TreeMaps are memory inefficient, so I'd prefer to use something else unless we need ordering. I believe ConcurrentHashMap has safe concurrent iteration behavior.
A balanced tree should take up effectively no memory when it's empty, which this tree will be almost all of the time. In contrast, a hash table needs to pre-reserve a chunk of memory to avoid collisions. Minimum capacity for java.util.HashMap seems to be 16, which means you'll have to spend 16 * sizeof(pointer to jobject) = 128 bytes just to do nothing (which is what you'll be doing most of the time). Also, we do need ordering here. Finally, iterating over hash maps is slow because you have to check all the null entries.
A hash map would be a really terrible thing to use here, because if it did ever grow, that would be just a transitory event. And then it would never shrink again, but just continue using that memory forever. Check HashMap.java if you are curious.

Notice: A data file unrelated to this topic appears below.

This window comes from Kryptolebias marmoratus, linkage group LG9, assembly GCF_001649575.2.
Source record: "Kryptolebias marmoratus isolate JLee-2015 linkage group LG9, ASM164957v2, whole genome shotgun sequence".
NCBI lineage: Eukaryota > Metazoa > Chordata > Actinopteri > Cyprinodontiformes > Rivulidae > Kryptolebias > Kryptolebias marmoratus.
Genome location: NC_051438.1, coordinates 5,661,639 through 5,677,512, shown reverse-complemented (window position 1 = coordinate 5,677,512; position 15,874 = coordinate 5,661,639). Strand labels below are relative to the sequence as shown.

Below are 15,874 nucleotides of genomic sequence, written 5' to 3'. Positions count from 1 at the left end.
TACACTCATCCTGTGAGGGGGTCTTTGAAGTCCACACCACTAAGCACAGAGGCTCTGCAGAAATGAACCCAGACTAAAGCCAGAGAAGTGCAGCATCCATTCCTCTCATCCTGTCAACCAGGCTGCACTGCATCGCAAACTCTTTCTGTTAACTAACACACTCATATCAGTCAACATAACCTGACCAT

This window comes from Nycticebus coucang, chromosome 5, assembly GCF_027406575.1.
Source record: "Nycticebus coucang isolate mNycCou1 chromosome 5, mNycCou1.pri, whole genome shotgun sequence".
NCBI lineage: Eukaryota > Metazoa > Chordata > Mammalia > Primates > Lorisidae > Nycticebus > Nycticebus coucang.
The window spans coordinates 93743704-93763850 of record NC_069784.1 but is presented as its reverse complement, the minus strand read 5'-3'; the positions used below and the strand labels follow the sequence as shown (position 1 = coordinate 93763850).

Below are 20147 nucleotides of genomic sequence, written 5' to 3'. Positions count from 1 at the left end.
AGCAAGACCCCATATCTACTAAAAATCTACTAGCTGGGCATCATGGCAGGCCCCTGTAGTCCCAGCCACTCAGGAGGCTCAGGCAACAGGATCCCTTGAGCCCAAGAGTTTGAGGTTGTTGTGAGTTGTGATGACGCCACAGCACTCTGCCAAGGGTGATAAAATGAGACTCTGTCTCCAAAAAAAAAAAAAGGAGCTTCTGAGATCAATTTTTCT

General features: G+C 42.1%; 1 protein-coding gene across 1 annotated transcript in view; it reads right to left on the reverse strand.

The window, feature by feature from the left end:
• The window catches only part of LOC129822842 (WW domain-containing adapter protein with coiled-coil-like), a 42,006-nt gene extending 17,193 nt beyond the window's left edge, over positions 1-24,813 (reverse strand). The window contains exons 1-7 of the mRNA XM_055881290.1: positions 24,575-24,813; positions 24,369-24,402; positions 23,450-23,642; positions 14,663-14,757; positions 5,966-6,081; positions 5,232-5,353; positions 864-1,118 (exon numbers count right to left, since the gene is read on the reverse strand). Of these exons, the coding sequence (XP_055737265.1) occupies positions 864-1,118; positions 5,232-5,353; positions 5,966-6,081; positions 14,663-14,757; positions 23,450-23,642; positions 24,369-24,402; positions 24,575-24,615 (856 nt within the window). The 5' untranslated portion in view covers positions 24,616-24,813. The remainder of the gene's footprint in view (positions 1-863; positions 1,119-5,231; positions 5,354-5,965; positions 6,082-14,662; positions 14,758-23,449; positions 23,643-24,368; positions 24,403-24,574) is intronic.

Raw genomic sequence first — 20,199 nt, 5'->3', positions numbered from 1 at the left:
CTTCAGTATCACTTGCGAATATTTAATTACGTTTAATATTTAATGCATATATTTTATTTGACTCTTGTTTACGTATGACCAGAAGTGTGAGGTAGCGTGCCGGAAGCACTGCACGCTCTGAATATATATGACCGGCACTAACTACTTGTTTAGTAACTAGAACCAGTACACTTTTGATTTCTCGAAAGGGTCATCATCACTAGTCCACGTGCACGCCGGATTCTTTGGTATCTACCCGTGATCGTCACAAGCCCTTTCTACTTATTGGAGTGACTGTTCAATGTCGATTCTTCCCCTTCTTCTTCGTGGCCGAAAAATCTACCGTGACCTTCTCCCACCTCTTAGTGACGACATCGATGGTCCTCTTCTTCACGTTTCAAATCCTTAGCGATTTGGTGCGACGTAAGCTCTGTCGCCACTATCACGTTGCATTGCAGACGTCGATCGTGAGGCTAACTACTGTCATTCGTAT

Any reason for the StreamInfo class over a Long?
StreamInfo is mutable; Long is not. Although I could remove and re-insert the element into the map, it seems unnecessary.
Unrelated to this patch, but DFSClient#endFileLease is poorly named, since it doesn't actually end the lease. Maybe rename it to stopLeaseRenewal?
OK, I'll change it to stopLeaseRenewal.
TestHdfsClose: should use GenericTestUtils#assertExceptionContains when catching an expected IOException.
It's clearly going to throw some IOException, because the DataNode/NameNode/etc are down, but I don't think the message inside the IOException is important.
I noticed that endFileLease is now called before completeFile, could the lease expire between these two calls? I guess it'll still get cleaned up okay by the ZSM, but this is extra work.
I suppose I might as well wait until after completeFile to end the lease renewal. As you've already inferred, it's extremely unlikely to make a difference, since if there are absolutely any other files open by the client, the lease will still be renewed.